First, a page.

Donald Trump’s reelection campaign is about to launch its first major TV ad offensive of the general election — a move that comes as the president attempts to reverse a dangerous slide six months out from the election.
The campaign is expected to spend seven figures on a nationwide advertising blitz touting Trump’s performance managing the coronavirus crisis, according to two people familiar with the plans. The spots will begin Sunday and air for a week.
The campaign expected to follow with a second wave of ads unloading on Joe Biden.
The push comes at a trying moment for the president. Trump’s political advisers last week briefed him on internal polling showing him trailing Biden in battleground states, prompting the president to scold his campaign manager, Brad Parscale. The campaign’s polling also showed that an initial surge in support for Trump over his handling of the crisis has evaporated.
The first flight of ads will depict Trump as showing leadership in the face of opposition from Democrats and the media, people familiar with them said. The spots will also highlight Trump’s determination to restart the devastated economy.
The offensive marks a new and more urgent stage in the campaign. Concerned about appearing overly political in the middle of a public health crisis, the reelection effort had resisted going on the air during the coronavirus. The change of course comes amid growing worry among top Republicans about the president’s political prospects this fall.
Republicans for weeks have been grappling with how to position Trump for November as the coronavirus consumes his reelection campaign. While the Republican National Committee has waged a massive effort aimed at highlighting Trump’s leadership, reelection aides have embraced a tougher approach. In the coming weeks, the campaign is expected to launch a swing state barrage aimed at portraying Biden as cozy with China, where the virus originated.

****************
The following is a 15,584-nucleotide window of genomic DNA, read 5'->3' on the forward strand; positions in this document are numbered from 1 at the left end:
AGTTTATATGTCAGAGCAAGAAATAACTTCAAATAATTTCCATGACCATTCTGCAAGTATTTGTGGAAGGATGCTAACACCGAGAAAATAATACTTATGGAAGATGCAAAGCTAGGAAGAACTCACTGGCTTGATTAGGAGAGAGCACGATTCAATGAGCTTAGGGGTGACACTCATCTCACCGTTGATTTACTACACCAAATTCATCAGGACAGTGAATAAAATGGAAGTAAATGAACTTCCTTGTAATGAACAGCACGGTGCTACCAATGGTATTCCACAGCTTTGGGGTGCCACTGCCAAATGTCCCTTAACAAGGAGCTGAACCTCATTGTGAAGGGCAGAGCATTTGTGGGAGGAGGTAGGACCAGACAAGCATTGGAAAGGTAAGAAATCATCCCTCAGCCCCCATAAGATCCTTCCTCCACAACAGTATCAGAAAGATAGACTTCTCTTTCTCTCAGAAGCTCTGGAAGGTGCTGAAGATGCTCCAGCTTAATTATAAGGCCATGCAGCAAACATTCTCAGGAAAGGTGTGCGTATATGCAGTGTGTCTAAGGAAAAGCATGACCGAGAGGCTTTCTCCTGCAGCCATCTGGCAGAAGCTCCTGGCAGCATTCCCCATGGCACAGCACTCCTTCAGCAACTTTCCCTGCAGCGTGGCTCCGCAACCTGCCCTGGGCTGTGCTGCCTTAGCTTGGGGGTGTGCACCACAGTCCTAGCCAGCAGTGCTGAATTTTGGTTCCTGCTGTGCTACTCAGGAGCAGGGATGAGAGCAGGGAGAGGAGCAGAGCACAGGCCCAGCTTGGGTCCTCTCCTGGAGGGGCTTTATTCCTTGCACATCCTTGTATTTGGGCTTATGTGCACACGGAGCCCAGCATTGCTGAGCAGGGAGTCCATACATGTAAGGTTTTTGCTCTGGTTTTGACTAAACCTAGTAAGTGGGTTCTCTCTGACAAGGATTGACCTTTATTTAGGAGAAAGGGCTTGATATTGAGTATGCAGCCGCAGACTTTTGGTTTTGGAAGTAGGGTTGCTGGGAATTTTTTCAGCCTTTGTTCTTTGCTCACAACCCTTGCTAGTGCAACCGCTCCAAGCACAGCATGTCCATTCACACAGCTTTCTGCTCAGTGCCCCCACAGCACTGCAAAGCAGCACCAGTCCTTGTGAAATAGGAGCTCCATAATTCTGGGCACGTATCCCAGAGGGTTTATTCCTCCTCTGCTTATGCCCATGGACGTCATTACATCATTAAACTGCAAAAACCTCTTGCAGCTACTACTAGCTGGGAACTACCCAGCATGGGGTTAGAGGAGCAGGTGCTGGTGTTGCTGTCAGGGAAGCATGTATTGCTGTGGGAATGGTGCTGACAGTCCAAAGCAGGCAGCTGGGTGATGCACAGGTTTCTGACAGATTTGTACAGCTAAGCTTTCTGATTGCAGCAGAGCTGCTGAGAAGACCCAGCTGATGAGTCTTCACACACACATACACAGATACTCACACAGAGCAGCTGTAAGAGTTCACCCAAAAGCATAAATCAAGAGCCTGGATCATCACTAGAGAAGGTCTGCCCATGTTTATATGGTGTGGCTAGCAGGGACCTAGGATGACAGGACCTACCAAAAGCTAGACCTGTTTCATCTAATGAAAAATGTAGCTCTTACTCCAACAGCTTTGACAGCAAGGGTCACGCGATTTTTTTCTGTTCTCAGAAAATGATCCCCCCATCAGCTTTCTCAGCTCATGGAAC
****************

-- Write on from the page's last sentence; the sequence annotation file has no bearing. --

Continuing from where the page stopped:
With attention focused squarely on the White House’s response to the virus — and Biden holed up at home in Delaware and largely outside the spotlight — Trump aides worry the election is turning into a referendum on the incumbent. Attacking Biden could help change the dynamic, they argue.
Further magnifying the sense of alarm has been a concerted, multimillion-dollar Democratic ad blitz portraying Trump as ineffective in his handling of the pandemic. The liberal super PAC Priorities USA started airing a commercial this week declaring that Trump was "failing America."
The internal debate over how to improve the president’s standing has intensified in recent weeks. White House counselor Kellyanne Conway, Trump’s 2016 campaign manager, has advocated for airing positive commercials highlighting Trump’s leadership rather than China-themed attack ads against Biden.
The president decided recently to delay an anti-Biden broadside. He has wondered aloud whether he risks damaging Biden too early by hitting him now instead of waiting until closer to the election.
The deliberations underscore the degree of unpredictability the pandemic has injected into the race. Trump planned to run on a booming economy. Instead, coronavirus has triggered staggering job losses and sowed deep uncertainty about when a rebound might come.
Senior Republicans have been watching Trump’s daily briefings with growing alarm, and many winced last week when he suggested that injecting people with disinfectant and sunlight might help ward off the virus.
During a phone session with Trump to update him on his poll numbers last week, Parscale and RNC Chairwoman Ronna McDaniel urged the president to scale back his daily briefings. Trump has seemed to take the advice, holding fewer sessions with the media and being more disciplined when he does.
Trump aides say public opinion of his handling of the pandemic has stabilized in recent days.
The reelection campaign has a massive war chest — nearly $ 100 million as of the end of March, about four times as much as Biden. In addition to airing TV commercials, the campaign will be running online ads and launching a phone-banking effort echoing a similar positive message.
Parscale, who directed the digital effort on Trump’s 2016 campaign, has told people he is particularly focused on TV, saying it will have a bigger impact on the election than online advertising. With Americans at home, Parscale has privately said he views television as an ideal medium to reach voters and make the case for Trump’s presidency.
“Americans can see that President Trump has been in command and leading the nation through the coronavirus crisis,” Trump campaign spokesman Tim Murtaugh said of the forthcoming positive advertising campaign. “This ad reinforces that.”